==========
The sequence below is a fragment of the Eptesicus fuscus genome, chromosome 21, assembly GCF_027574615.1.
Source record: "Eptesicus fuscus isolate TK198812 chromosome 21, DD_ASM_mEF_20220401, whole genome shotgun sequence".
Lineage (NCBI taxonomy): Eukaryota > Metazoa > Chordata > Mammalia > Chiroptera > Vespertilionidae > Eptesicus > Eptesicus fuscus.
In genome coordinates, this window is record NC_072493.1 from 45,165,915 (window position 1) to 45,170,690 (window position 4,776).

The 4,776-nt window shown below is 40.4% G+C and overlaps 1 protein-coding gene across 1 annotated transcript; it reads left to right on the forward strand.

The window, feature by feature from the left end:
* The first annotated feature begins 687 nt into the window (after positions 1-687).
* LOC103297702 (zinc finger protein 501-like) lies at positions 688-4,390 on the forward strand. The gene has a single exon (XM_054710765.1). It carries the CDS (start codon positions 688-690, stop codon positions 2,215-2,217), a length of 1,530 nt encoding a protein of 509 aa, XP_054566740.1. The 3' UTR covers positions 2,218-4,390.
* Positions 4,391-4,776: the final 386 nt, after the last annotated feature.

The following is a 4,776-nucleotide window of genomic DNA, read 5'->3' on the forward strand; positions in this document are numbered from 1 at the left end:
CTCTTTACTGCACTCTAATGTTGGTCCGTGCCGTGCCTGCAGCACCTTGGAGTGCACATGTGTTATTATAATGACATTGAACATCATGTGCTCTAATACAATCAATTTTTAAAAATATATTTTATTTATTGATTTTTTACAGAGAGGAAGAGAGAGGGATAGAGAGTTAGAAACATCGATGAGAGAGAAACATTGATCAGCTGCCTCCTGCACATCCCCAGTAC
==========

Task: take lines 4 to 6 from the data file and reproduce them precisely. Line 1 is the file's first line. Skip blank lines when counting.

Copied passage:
In genome coordinates, this window is record NC_072493.1 from 45,165,915 (window position 1) to 45,170,690 (window position 4,776).

The 4,776-nt window shown below is 40.4% G+C and overlaps 1 protein-coding gene across 1 annotated transcript; it reads left to right on the forward strand.

The window, feature by feature from the left end: